The efficacy of a 10-week program of circuit weight training to elicit specific physiological alterations was evaluated in a group of men (n = 16) and a group of women (n = 12), with an additional group of men (n = 10) and a group of women (n = 11) serving as controls. The circuit consisted of 10 stations performed on a Universal Gym, 3 circuits per day (∽ 22.5 min/day), 3 days/week. The subjects exercised at 40-55% of 1-RM, executing as many repetitions as possible in 30 sec on each of the lifts, followed by a 15 sec rest as the subject moved to the next station. Following the training program, the experimental groups demonstrated significant increases in lean body weight, flexed biceps girth, treadmill endurance time, V̇Emax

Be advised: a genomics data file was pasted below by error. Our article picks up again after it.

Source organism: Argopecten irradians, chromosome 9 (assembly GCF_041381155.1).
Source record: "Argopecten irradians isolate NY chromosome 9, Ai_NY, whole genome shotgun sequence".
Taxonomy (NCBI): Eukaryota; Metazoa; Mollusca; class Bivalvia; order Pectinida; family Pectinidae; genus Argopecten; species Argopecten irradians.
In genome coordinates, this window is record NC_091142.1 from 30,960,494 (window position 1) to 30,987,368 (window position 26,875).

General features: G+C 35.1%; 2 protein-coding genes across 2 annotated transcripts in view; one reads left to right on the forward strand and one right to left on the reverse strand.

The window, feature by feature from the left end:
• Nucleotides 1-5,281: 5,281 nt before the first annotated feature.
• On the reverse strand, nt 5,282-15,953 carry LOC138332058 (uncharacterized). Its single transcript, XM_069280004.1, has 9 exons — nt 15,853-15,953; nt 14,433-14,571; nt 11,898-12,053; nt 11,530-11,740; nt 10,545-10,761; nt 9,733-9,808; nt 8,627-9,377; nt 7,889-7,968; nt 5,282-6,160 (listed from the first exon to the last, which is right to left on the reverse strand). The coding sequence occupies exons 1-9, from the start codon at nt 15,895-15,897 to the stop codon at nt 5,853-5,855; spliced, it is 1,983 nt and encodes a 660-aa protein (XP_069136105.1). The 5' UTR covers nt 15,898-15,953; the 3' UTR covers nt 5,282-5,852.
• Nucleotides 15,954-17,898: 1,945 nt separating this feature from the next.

(women only), 2 max">V̇o2 max
in ml/kg•min (women only), flexibility and strength
. Significant decreases were found in selected skinfold measurements, and in resting heart rate (control group showed similar decreases). No change was found in body weight or in relative or absolute body fat. Generally, the women exhibited equal or greater changes when compared to the men for all variables assessed, which could be a function of their lower initial starting levels, or a more intense training program. It was concluded that circuit weight training is a good general conditioning activity, i.e., attends to more than one component of fitness.